Introduction: Basic Issues
“Private International Law,” as the subject of this book is generally called in civil law countries and often also in the United Kingdom, is really a misnomer. The same is true for “Conflict of Laws,” as the subject is called in the United States and most common law countries.
“Public International Law” describes the rules – whether by treaty or accepted practice – that apply to how states deal with each other. “Private International Law” focusses on the relations of private parties to each other in an international context. But it is not an international law that governs these relations: “Private International Law” is the national law of each country, applicable to international situations.
“Conflict of Laws” (or “Conflicts” for short, in American usage) suggests competition, a quest for dominance. Yet in many (if not most) cases, the question is rather which of different potentially applicable laws is the most appropriate for the problem at hand. In keeping with modern usage in the English language literature, this book will use “Conflict of Laws” or “Conflicts” for want of a more appropriate term.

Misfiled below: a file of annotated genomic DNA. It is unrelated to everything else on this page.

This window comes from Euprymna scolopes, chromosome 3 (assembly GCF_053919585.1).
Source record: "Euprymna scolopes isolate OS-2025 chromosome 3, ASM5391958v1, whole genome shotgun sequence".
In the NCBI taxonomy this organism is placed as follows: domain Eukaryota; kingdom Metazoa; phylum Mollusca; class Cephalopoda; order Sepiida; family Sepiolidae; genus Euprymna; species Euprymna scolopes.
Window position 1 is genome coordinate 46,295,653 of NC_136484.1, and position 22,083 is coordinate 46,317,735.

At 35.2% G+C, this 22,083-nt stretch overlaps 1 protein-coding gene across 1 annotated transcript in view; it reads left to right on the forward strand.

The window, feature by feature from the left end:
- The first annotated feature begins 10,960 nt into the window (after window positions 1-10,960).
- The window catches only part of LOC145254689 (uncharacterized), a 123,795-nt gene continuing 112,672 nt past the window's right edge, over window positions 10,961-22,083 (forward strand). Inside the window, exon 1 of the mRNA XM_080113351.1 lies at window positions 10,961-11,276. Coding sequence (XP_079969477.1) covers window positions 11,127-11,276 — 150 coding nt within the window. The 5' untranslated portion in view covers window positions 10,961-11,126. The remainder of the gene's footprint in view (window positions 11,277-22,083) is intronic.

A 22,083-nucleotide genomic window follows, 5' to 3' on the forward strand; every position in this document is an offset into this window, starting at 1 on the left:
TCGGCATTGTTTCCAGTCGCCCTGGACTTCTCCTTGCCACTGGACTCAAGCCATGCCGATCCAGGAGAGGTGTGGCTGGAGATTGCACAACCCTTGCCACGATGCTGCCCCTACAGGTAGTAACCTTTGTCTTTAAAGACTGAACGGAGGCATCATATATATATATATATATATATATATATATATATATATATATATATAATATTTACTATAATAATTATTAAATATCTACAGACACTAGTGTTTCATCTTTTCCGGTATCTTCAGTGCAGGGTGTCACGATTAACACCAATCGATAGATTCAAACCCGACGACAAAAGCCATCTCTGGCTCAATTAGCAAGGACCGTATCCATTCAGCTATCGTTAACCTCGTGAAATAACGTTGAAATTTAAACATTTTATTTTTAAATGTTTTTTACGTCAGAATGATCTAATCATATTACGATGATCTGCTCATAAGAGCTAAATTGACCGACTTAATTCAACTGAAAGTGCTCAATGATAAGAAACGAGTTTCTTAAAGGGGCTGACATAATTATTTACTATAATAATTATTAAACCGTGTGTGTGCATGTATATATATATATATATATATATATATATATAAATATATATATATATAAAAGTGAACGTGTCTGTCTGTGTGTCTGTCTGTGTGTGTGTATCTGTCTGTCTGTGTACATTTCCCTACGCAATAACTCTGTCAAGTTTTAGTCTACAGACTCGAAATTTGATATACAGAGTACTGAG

This book deals with the main issues involved in litigating a civil case that has international (border-crossing) elements. Consider the following examples: The parties to a contract deal with each other from different countries or, if they are in the same country, their contract calls for performance in another. Or a person from one country injures another in a different country. Or after a...
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